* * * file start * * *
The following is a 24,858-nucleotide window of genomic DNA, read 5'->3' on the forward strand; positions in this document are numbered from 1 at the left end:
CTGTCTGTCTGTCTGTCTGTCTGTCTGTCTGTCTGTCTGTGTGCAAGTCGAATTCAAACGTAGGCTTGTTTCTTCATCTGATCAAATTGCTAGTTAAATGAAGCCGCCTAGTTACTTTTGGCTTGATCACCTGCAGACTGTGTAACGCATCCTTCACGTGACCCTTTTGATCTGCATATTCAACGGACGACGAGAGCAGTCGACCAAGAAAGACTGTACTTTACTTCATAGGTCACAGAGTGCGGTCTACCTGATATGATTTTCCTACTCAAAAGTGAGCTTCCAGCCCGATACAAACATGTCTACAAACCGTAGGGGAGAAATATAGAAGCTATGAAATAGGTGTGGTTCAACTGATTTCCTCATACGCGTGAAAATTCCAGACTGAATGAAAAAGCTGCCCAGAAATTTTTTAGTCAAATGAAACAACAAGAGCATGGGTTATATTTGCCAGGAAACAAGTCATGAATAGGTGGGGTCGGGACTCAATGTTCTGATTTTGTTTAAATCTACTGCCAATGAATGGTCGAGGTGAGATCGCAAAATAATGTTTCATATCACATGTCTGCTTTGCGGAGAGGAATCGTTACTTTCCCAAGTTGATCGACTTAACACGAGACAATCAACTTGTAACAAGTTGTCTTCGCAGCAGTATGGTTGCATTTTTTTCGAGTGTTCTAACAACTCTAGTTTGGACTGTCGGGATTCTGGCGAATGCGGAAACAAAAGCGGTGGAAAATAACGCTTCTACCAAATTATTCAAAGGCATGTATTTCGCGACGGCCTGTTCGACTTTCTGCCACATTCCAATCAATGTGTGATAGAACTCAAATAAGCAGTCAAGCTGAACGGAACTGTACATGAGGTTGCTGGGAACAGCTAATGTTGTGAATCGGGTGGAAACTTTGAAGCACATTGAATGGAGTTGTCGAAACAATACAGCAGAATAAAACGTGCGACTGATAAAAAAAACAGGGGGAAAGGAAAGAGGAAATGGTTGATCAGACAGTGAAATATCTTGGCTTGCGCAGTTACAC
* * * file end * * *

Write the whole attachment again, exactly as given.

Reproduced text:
The following is a 24,858-nucleotide window of genomic DNA, read 5'->3' on the forward strand; positions in this document are numbered from 1 at the left end:
CTGTCTGTCTGTCTGTCTGTCTGTCTGTCTGTCTGTCTGTGTGCAAGTCGAATTCAAACGTAGGCTTGTTTCTTCATCTGATCAAATTGCTAGTTAAATGAAGCCGCCTAGTTACTTTTGGCTTGATCACCTGCAGACTGTGTAACGCATCCTTCACGTGACCCTTTTGATCTGCATATTCAACGGACGACGAGAGCAGTCGACCAAGAAAGACTGTACTTTACTTCATAGGTCACAGAGTGCGGTCTACCTGATATGATTTTCCTACTCAAAAGTGAGCTTCCAGCCCGATACAAACATGTCTACAAACCGTAGGGGAGAAATATAGAAGCTATGAAATAGGTGTGGTTCAACTGATTTCCTCATACGCGTGAAAATTCCAGACTGAATGAAAAAGCTGCCCAGAAATTTTTTAGTCAAATGAAACAACAAGAGCATGGGTTATATTTGCCAGGAAACAAGTCATGAATAGGTGGGGTCGGGACTCAATGTTCTGATTTTGTTTAAATCTACTGCCAATGAATGGTCGAGGTGAGATCGCAAAATAATGTTTCATATCACATGTCTGCTTTGCGGAGAGGAATCGTTACTTTCCCAAGTTGATCGACTTAACACGAGACAATCAACTTGTAACAAGTTGTCTTCGCAGCAGTATGGTTGCATTTTTTTCGAGTGTTCTAACAACTCTAGTTTGGACTGTCGGGATTCTGGCGAATGCGGAAACAAAAGCGGTGGAAAATAACGCTTCTACCAAATTATTCAAAGGCATGTATTTCGCGACGGCCTGTTCGACTTTCTGCCACATTCCAATCAATGTGTGATAGAACTCAAATAAGCAGTCAAGCTGAACGGAACTGTACATGAGGTTGCTGGGAACAGCTAATGTTGTGAATCGGGTGGAAACTTTGAAGCACATTGAATGGAGTTGTCGAAACAATACAGCAGAATAAAACGTGCGACTGATAAAAAAAACAGGGGGAAAGGAAAGAGGAAATGGTTGATCAGACAGTGAAATATCTTGGCTTGCGCAGTTACAC